They had known him since their studies at the University of Michigan in the late 1930s. My mother was a roommate with the woman who would become Arthur’s first wife, Mary Grace Slattery. They all ended up being neighbors in Brooklyn. Then Marilyn came on the scene… Arthur immediately fell in love and this situation complicated their friendship. My mother felt guilty towards Mary and my father was torn. Without being dramatically explosive, Marilyn’s arrival was a source of emotional tension… She liked to tease Arthur on his ‘Abraham Lincoln’ side: a tall, serious man who smiled very little when she was so bubbly. This great intellectual was everything she loved in a man. Everything about her leaned towards reading and writing. Marilyn was first of all a cerebral person. But at the time, people did not detect this aspect of her personality as her beauty was dazzling.
How was she on a daily basis?
With us, who saw her mainly indoors or in the countryside, she could be natural, without all that makeup, and in casual clothes. Once, we thought we were at peace on a deserted beach. But, quickly, one, then two, then five people began to approach. It ended in a crowd, boys and girls surrounded her, shouting and wanting to touch her. She kindly shook their hands and signed autographs. But it quickly became suffocating and my father suggested that she go swimming to escape this hysteria. As soon as they were in the water, the circle re-formed, with howls of adoration. My father and Marilyn then swam away until exhaustion. A boat ended up rescuing them…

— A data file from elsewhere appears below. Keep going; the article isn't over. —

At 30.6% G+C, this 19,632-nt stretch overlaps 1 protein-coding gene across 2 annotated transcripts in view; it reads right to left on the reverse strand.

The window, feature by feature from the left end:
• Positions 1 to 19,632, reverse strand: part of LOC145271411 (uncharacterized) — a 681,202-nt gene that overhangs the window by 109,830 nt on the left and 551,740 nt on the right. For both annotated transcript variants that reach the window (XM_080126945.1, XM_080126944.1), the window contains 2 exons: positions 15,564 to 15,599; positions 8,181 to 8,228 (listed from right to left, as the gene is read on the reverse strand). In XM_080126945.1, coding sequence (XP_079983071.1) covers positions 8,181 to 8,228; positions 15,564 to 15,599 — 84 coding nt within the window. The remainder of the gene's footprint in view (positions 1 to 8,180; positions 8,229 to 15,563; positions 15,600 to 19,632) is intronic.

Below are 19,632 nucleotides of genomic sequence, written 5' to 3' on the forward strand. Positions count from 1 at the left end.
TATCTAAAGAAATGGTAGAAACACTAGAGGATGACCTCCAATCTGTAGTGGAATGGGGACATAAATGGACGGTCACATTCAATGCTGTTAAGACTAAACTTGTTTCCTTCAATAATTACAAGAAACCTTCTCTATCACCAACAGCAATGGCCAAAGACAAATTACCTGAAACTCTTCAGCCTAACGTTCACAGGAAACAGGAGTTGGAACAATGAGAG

In your father’s story, we discover a Marilyn far removed from the movie star, a normal person who wipes the dishes and sometimes does the cooking…
To be honest, I never saw her in the kitchen… Certainly, she would help when we were all together. But, as for shopping and cleaning, she surely had a maid and her fridge was always full. When she was away for a long period, she encouraged us to come and enjoy it at her place. We got to know a very different person from the woman whose white dress flutters over a subway air vent in The Seven Year Itch (1955). In fact, everyone has their own idea of Marilyn. A Japanese journalist, for example, told me that yellow was Marilyn’s favorite colour because she was Gemini. No matter how much I told him it was wrong, he didn’t want to hear it!